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roofing material suggestions - flat commercial roof

2790 Views 3 Replies 4 Participants Last post by  1985gt
I need to replace a roof (complete tear-down) on a 40,000 square foot commercial building on Long Island in New York State. The building is one story high (about 20 feet from ground to roof) and has a large number of mechanical units and roof penetrations which will require flashing. There is no parapet but there are 6 inch roof curbs around part of the building perimeter.

I am the owner/operator of this building so I'm looking to replace this roof with a material that will stand up to abuse and will not need excessive maintenance; however, having said that I'd obviously like the roof replacement to be as cost-effective as possible. Can anyone help with a suggestion for the best possible roofing material/system within these parameters? I appreciate any help!
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Everyone has their own prefrences and you'll hear guys saying why one is better than the other. On my website I wrote a page about various options I think it'll explain alot... Flat Roofing Options

My personal prefrence is single ply membrane. There are several kinds of membrane, TPO, PVC and EPDM. You'll find alot of the PVC guys slamming TPO. You'll have to do your own research on that, I personally like the material. Although I also like PVC. What I like about TPO and PVC is the fact that the seams and penetrations are heat welded. I much prefer that to the adhesive seams on EPDM.

Single ply membrane can be installed in a number of ways; mechanically attached/fastened, fully adhered or ballasted. Ballasted EPDM is the cheapest roof, but your structure must be built to support it. On a roof of your size you won't notice any signifigant price benefit IMO. Youa lso have to remember that there are different mill thicnkesses of single ply, anywhere from 45 up to 90 and various different mills inbetween. Finally the roofing system is more than just the roofing memmbrane. There is insulation and flashing details as well that must also be considered.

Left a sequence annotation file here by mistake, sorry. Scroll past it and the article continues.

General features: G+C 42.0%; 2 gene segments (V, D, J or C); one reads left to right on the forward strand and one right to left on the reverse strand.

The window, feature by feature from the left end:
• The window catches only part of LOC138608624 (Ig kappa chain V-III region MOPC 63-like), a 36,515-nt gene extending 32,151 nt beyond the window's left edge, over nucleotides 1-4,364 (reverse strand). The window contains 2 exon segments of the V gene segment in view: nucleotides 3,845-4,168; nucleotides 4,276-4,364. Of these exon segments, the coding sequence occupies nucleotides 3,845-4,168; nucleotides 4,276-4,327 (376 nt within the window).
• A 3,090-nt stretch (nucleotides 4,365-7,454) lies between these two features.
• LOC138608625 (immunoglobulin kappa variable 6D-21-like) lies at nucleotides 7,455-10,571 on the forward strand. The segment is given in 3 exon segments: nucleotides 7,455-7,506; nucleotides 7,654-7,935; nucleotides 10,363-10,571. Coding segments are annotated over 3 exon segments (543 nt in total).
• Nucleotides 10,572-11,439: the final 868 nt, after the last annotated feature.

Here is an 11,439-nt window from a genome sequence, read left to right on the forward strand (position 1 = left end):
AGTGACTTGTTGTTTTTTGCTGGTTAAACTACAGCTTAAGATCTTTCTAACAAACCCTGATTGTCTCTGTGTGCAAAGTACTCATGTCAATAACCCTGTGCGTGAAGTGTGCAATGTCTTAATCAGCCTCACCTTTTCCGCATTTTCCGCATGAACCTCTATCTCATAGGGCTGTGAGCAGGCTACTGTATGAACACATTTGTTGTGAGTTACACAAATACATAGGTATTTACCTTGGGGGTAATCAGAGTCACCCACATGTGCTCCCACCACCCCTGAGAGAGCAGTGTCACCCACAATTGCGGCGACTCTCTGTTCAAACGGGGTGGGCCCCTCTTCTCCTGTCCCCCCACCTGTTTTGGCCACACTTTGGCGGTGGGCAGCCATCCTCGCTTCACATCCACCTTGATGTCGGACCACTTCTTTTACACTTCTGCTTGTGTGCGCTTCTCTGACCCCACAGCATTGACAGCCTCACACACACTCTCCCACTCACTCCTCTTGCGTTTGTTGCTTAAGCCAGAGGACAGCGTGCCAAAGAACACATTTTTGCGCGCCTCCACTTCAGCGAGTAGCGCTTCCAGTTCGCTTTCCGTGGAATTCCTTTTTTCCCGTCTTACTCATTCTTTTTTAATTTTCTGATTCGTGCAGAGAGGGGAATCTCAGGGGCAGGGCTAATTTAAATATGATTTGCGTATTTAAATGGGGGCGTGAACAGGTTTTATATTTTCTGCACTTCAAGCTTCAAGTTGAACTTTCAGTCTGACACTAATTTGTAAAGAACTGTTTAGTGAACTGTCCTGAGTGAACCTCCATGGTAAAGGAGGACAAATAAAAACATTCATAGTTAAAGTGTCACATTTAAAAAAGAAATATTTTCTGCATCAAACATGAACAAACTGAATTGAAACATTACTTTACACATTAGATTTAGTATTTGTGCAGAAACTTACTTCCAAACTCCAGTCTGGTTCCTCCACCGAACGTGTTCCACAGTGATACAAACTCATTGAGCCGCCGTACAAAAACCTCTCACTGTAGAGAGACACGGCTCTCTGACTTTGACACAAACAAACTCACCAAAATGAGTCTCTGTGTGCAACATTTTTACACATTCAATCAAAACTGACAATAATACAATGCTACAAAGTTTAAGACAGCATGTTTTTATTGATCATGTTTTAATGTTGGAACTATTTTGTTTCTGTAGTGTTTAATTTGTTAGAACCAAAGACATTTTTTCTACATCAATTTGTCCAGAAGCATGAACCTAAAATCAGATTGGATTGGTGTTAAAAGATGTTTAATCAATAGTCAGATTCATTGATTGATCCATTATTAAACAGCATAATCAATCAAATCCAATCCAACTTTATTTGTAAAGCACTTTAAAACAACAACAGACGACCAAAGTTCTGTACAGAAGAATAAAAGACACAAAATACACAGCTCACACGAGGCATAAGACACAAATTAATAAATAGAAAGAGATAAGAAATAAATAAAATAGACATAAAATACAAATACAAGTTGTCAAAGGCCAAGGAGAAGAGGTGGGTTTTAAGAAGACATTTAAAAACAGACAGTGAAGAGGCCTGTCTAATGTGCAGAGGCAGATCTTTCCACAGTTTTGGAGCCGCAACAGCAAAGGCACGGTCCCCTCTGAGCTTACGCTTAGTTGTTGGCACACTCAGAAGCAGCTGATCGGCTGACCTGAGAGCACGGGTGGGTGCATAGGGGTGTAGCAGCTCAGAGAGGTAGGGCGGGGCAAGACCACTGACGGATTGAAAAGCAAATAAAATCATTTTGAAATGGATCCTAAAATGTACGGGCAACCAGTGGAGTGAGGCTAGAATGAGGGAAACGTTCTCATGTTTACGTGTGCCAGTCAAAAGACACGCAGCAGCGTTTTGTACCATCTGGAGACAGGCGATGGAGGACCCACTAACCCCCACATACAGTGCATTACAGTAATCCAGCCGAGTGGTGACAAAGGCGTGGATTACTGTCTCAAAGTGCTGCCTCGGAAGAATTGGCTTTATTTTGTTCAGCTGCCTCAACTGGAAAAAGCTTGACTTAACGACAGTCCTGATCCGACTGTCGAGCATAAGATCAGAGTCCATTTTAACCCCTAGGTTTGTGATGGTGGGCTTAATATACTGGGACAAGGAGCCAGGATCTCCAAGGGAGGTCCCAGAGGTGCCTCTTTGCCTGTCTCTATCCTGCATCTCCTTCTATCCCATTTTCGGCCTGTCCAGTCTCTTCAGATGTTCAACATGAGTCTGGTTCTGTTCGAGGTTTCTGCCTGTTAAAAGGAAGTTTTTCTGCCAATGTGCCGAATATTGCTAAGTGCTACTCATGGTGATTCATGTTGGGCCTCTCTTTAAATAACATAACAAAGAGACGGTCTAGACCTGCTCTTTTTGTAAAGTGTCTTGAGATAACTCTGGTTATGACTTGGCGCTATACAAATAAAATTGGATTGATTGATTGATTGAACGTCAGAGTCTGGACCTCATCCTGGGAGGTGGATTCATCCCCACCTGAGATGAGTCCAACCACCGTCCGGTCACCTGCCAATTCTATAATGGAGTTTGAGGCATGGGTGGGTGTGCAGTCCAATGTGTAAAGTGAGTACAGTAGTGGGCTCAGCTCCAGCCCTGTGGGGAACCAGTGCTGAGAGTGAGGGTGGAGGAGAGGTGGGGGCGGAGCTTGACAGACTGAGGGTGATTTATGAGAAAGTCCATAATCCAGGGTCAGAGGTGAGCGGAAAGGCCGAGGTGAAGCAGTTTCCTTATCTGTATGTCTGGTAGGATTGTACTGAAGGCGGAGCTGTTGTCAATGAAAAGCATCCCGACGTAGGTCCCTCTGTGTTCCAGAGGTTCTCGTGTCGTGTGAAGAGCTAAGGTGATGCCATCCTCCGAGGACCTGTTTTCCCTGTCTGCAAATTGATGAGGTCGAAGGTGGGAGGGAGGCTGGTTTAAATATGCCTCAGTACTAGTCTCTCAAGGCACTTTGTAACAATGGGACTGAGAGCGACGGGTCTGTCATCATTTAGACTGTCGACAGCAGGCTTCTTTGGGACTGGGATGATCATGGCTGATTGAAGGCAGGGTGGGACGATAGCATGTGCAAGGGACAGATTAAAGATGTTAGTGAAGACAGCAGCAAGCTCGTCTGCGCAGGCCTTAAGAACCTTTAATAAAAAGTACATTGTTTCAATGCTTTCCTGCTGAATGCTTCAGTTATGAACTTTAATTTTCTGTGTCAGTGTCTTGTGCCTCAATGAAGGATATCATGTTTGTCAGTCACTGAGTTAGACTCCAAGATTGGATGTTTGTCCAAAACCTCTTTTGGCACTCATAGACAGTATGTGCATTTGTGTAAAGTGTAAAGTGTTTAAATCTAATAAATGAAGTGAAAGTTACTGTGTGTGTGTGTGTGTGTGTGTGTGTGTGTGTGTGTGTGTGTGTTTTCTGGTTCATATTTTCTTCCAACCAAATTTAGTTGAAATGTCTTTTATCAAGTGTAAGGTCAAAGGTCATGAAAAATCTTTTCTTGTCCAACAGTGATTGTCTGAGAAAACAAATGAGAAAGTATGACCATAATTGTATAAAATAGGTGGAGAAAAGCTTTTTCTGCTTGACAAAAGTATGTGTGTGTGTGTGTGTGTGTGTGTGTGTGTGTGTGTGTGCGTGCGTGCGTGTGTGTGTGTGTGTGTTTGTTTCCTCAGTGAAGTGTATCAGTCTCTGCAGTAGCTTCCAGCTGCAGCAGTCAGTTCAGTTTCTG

You must consider all of these factors when selecting a low slope membrane and a method of installation. When I am meeting with customers I often ask their warranty requirements. Low slope roofing is rated anywhere from 10-30 years depending on system and installation method. Obviously a 30 year roof will cost more upfront but will last much longer so you must look at the entire life cycle of the roof. I personally never recommend anything less than 15 years and try to steer my customer towards the 20 year roof.

I don't know what the deck type is nor the insulation requirements, so I really can't make a suggestion... overall if the roof were mine I'd probably be looking at a fully adhered 60 mil PVC. I'd put on as much insulation as I could afford as it'll come back to me in energy savings over time.
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